On the edge of justice: the legal needs of people with a mental illness in NSW
This study examines the legal and access to justice issues experienced by people with a mental illness. The methodology comprised a literature review, focus group discussions with key stakeholders, in-depth interviews with 81 legal and non-legal service providers, and 30 semi-structured interviews with people who have a mental illness. The report concluded that people with a mental illness experience a number of legal issues with potentially serious personal and financial consequences, and face many barriers in having these legal issues addressed....
Chapter 4. Barriers to accessing legal assistance
I don’t think that a person with chronic depression, schizophrenia, bipolar disorder, post-traumatic stress disorder, or drug and alcohol issues has the capacity to seek out help.1
As discussed in the previous chapter, people with a mental illness face particular legal issues, including those relating to the Mental Health Act 1990 (NSW), discrimination, housing, social security, debt and consumer issues. Legal issues concerning family law, domestic violence, victims of crime, and care and protection were also raised in consultations, and are supported by the literature.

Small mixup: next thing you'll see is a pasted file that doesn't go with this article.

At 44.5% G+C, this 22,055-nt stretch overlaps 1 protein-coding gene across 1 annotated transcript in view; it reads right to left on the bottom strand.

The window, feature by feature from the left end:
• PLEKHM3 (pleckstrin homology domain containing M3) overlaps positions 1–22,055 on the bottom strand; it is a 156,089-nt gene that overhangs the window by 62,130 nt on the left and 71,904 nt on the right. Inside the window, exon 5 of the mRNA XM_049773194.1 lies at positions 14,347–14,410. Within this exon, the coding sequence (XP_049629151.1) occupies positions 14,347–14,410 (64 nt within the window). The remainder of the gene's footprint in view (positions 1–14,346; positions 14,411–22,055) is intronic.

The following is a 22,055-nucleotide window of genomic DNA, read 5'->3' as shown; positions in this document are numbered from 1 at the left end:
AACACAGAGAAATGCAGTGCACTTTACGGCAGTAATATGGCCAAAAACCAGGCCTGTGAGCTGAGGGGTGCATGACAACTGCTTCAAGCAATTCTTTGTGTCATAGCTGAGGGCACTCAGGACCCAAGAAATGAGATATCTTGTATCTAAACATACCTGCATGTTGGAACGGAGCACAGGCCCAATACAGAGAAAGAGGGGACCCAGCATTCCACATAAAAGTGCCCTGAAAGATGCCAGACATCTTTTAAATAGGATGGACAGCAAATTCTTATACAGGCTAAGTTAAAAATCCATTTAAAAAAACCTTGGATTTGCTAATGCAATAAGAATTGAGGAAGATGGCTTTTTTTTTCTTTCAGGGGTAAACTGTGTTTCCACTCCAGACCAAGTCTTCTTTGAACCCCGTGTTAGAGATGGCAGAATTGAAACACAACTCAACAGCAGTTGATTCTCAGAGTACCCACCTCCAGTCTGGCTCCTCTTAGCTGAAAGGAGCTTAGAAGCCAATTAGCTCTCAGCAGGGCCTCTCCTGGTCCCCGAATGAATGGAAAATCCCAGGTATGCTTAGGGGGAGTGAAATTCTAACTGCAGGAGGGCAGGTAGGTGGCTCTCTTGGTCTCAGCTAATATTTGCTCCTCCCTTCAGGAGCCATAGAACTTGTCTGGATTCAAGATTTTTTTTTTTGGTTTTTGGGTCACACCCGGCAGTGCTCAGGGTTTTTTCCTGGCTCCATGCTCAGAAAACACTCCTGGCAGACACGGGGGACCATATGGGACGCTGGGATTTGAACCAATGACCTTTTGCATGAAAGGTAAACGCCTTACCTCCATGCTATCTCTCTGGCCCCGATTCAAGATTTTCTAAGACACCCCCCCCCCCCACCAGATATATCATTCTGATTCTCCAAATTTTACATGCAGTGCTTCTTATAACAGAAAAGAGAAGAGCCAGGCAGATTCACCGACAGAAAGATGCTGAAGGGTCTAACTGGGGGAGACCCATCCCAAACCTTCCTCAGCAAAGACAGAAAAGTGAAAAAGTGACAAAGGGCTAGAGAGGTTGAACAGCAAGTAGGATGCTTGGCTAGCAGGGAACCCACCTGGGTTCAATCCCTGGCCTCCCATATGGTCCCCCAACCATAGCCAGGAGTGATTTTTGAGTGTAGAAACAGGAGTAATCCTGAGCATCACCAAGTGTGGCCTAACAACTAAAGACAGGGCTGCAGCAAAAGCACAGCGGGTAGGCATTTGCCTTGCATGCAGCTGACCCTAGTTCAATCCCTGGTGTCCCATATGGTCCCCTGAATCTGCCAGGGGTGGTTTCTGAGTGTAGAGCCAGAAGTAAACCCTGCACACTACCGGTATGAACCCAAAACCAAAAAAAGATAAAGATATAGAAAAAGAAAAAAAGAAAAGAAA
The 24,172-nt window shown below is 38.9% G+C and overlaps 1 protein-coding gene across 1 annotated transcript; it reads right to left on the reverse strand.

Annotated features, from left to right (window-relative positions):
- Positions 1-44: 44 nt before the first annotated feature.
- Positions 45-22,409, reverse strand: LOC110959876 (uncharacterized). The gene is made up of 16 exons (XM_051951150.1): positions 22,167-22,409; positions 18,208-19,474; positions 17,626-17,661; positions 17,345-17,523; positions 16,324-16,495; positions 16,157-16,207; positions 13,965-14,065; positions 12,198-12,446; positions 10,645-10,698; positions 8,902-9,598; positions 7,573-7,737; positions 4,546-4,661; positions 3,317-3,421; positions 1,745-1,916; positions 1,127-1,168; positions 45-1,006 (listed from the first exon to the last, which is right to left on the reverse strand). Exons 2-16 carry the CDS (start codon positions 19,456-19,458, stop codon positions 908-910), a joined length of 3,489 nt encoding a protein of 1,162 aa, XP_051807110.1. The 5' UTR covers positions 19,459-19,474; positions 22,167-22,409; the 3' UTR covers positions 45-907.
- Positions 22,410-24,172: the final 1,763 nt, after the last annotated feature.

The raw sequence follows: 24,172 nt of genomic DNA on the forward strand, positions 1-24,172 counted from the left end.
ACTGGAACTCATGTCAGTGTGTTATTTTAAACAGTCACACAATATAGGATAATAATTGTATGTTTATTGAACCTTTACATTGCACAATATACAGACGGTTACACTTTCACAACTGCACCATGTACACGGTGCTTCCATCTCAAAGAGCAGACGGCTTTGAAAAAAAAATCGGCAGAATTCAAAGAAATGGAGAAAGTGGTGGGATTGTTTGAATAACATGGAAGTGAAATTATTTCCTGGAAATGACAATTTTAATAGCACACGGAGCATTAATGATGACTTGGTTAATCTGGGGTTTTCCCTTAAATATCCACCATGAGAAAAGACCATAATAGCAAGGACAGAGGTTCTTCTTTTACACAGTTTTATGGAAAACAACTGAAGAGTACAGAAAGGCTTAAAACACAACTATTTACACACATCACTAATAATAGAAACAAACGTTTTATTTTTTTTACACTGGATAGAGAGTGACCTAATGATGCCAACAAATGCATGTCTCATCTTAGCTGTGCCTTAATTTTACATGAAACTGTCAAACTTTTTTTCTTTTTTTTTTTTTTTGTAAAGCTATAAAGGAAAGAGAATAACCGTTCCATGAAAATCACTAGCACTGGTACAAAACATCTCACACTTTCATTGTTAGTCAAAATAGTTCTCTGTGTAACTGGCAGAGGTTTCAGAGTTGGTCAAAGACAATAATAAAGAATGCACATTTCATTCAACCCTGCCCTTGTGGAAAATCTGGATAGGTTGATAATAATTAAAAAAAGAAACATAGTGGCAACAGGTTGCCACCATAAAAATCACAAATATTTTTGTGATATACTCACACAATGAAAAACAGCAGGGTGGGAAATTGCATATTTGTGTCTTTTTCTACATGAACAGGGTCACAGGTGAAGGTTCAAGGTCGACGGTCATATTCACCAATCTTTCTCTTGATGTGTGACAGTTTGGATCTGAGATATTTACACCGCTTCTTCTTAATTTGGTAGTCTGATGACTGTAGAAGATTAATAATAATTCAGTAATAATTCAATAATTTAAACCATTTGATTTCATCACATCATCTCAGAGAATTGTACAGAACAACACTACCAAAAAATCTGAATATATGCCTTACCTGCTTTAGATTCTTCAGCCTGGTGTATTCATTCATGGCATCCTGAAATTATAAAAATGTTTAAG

This chapter will look at the barriers faced by people with a mental illness in accessing legal assistance.2 For the purpose of this report, the term ‘legal assistance’ includes the provision of legal information, legal advice and legal assistance (see Appendix 7 for definitions of each of these).
Consultations for this study revealed that people with a mental illness experience both individual and systemic barriers to accessing legal services. The first part of this chapter will look at the individual barriers that people with a mental illness confront in accessing and using legal services, while the second part will discuss the systemic barriers to accessing legal services. This chapter will also consider the ways in which access to legal assistance for people with a mental illness can be improved.